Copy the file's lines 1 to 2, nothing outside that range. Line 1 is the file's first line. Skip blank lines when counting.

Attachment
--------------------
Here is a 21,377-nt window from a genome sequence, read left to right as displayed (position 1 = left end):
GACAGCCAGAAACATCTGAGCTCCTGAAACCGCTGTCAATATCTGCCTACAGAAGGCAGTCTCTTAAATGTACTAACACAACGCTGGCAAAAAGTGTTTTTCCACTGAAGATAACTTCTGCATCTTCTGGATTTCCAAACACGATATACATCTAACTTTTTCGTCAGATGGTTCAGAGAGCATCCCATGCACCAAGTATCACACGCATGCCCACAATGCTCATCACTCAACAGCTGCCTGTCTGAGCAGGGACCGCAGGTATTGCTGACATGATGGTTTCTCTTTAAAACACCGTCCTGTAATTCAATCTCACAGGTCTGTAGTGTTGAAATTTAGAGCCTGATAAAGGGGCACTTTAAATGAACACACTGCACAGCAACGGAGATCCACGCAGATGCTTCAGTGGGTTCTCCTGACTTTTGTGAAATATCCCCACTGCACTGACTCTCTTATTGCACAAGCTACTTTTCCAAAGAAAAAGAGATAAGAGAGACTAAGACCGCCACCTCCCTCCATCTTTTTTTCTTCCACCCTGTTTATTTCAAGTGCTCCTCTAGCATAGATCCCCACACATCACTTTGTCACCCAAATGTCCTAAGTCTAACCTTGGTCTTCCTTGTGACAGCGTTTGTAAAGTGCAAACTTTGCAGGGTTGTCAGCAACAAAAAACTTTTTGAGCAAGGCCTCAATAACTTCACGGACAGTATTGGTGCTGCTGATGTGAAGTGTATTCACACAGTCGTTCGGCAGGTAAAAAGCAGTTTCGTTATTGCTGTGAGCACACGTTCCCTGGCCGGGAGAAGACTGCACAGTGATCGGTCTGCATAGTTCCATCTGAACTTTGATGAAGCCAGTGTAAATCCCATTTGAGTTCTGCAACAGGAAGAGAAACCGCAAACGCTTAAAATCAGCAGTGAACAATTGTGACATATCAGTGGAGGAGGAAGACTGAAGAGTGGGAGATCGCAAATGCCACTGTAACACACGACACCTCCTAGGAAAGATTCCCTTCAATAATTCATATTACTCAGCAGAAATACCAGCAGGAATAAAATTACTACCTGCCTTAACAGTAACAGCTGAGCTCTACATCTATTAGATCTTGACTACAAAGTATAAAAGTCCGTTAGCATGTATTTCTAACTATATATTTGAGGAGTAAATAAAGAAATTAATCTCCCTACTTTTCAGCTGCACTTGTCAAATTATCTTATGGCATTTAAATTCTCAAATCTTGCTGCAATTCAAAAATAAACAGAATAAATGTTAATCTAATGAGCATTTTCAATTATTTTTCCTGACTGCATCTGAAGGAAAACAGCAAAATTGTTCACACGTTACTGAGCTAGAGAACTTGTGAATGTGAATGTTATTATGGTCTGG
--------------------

Here is a 21,377-nt window from a genome sequence, read left to right as displayed (position 1 = left end):
GACAGCCAGAAACATCTGAGCTCCTGAAACCGCTGTCAATATCTGCCTACAGAAGGCAGTCTCTTAAATGTACTAACACAACGCTGGCAAAAAGTGTTTTTCCACTGAAGATAACTTCTGCATCTTCTGGATTTCCAAACACGATATACATCTAACTTTTTCGTCAGATGGTTCAGAGAGCATCCCATGCACCAAGTATCACACGCATGCCCACAATGCTCATCACTCAACAGCTGCCTGTCTGAGCAGGGACCGCAGGTATTGCTGACATGATGGTTTCTCTTTAAAACACCGTCCTGTAATTCAATCTCACAGGTCTGTAGTGTTGAAATTTAGAGCCTGATAAAGGGGCACTTTAAATGAACACACTGCACAGCAACGGAGATCCACGCAGATGCTTCAGTGGGTTCTCCTGACTTTTGTGAAATATCCCCACTGCACTGACTCTCTTATTGCACAAGCTACTTTTCCAAAGAAAAAGAGATAAGAGAGACTAAGACCGCCACCTCCCTCCATCTTTTTTTCTTCCACCCTGTTTATTTCAAGTGCTCCTCTAGCATAGATCCCCACACATCACTTTGTCACCCAAATGTCCTAAGTCTAACCTTGGTCTTCCTTGTGACAGCGTTTGTAAAGTGCAAACTTTGCAGGGTTGTCAGCAACAAAAAACTTTTTGAGCAAGGCCTCAATAACTTCACGGACAGTATTGGTGCTGCTGATGTGAAGTGTATTCACACAGTCGTTCGGCAGGTAAAAAGCAGTTTCGTTATTGCTGTGAGCACACGTTCCCTGGCCGGGAGAAGACTGCACAGTGATCGGTCTGCATAGTTCCATCTGAACTTTGATGAAGCCAGTGTAAATCCCATTTGAGTTCTGCAACAGGAAGAGAAACCGCAAACGCTTAAAATCAGCAGTGAACAATTGTGACATATCAGTGGAGGAGGAAGACTGAAGAGTGGGAGATCGCAAATGCCACTGTAACACACGACACCTCCTAGGAAAGATTCCCTTCAATAATTCATATTACTCAGCAGAAATACCAGCAGGAATAAAATTACTACCTGCCTTAACAGTAACAGCTGAGCTCTACATCTATTAGATCTTGACTACAAAGTATAAAAGTCCGTTAGCATGTATTTCTAACTATATATTTGAGGAGTAAATAAAGAAATTAATCTCCCTACTTTTCAGCTGCACTTGTCAAATTATCTTATGGCATTTAAATTCTCAAATCTTGCTGCAATTCAAAAATAAACAGAATAAATGTTAATCTAATGAGCATTTTCAATTATTTTTCCTGACTGCATCTGAAGGAAAACAGCAAAATTGTTCACACGTTACTGAGCTAGAGAACTTGTGAATGTGAATGTTATTATGGTCTGG